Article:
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Investment in Women-Run Business in Rural Honduras Brings Positive Changes in the Community

La Coroza, Honduras – WEBWIRE

 A group of women, previously excluded from the labour market, are now employed and better able to meet their children’s basic needs for food and education. Since 2016, these women have been growing a pig farm operation with the support of non-profit partner Humanity and Hope United and investment from Sealand Americas. 

 “Now I see a future ahead because I believe that with the work they do and their efforts, they will be growing up, securing food for their households and the community".

Challenges of growing the pig farm and developing solutions

Honduras, with a population of approximately 9 million, is one of the poorest countries in Central America; in rural areas of the country about 1 in 5 Hondurans live on less than $1.90 day.* Hunger and malnutrition are one of the consequences of this level of poverty, particularly in rural areas where about 49% of the population experience malnutrition.* Lack of viable employment opportunities make rural women particularly vulnerable to poverty and its associated societal challenges.**

This level of poverty resulted in several challenges in building the business that required innovative and evolving solutions. Efficient farm operations were compromised by absence of electricity, poor road access to La Coroza, and unpredictable pig breeding outcomes. Although La Coroza is only about 25 miles from the economic capital of the country (San Pedro Sula), the road link is very poor. During the rainy season, poor road conditions can cut off the village entirely, shutting down the pig selling function of the business.

To address the overarching issue facing the business of a lack of scale, Humanity & Hope United integrated it with the pig business run by women in the neighbouring village of Remolino. The organization is initiating steps to improve year-round road access to La Coroza which will further improve operational efficiency.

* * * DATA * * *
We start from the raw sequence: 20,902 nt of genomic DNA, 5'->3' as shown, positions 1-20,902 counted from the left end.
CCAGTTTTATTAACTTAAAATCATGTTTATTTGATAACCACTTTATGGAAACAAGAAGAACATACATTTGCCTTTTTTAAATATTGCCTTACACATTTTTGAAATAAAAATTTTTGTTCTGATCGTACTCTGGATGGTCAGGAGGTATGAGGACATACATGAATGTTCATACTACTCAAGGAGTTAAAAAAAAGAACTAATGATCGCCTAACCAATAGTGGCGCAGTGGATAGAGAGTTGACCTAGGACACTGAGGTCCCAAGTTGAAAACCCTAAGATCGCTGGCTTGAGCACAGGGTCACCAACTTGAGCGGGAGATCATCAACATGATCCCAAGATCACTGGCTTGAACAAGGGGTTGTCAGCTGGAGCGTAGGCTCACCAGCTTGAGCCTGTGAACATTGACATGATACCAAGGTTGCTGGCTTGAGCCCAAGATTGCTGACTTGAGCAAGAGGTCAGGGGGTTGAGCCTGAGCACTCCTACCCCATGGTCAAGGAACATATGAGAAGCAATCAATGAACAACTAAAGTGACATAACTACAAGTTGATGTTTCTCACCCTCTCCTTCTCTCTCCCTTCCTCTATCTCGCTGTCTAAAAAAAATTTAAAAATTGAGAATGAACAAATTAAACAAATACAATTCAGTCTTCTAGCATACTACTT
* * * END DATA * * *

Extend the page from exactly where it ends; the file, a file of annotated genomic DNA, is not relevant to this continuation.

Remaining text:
New educational programs have been implemented to address the challenges related to the education level of the women employees, which was around fourth grade on average. Significant training was required for the women to become productive workers, particularly when that training involved technical aspects of animal breeding. Technical training by veterinarians has largely overcome the breeding problems. The pigs are now healthy, thriving, and getting pregnant in a safer and more predictable way.

Today the farm is sustainable and marketing plans are progressing to brand and differentiate it and grow profitability by pivoting towards value-add products.


Aligned on a granular level with UN SDG 8, this partnership is one of 12 in Sealand Americas – A Maersk Company’s transformative community program. Since late 2015, the company has been securing long-term goal-directed community partnerships throughout the Americas focussed on generating measurable impact in 3 sectors: Quality Education, Decent Work & Economic Growth and Climate Action. Committed to helping people realize their potential in the community and in the office, Sealanders are deeply engaged in every facet of the program. We believe that when there is engagement there is significant social and business impact.

Visit our website for more information on Sealand Americas – A Maersk Company’s community program:

*The Borgen Project. Big four causes of poverty in Honduras. Available at: Accessed May 18, 2018.

** Garret S. Rural women confront poverty in Honduras: Hear their voices. Central America Women’s Network. 2006.

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